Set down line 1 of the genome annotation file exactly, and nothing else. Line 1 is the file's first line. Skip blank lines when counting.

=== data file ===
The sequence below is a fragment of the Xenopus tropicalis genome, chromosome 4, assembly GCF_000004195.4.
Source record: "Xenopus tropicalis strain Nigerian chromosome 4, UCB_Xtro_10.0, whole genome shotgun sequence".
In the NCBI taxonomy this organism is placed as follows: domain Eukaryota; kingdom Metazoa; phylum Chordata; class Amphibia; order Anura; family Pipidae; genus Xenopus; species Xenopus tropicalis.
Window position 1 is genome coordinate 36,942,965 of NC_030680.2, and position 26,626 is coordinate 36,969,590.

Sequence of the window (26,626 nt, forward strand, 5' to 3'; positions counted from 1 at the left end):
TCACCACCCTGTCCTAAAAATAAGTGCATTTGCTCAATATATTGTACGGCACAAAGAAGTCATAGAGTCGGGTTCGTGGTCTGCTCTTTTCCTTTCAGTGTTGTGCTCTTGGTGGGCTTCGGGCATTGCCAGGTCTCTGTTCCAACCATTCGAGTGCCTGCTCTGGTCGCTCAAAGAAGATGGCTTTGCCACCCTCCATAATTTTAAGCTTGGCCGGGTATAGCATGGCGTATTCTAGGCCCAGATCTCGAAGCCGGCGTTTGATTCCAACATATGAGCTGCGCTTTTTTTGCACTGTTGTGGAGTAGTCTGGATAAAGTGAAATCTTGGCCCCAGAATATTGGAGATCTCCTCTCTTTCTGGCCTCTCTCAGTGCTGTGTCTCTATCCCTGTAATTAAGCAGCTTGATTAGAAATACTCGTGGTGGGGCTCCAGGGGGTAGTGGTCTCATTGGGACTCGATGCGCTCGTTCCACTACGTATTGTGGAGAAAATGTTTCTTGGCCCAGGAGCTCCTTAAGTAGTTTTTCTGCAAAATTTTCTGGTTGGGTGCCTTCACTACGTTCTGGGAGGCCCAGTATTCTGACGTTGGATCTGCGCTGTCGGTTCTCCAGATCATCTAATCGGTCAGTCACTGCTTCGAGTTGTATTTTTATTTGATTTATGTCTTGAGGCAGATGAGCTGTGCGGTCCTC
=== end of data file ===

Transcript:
The sequence below is a fragment of the Xenopus tropicalis genome, chromosome 4, assembly GCF_000004195.4.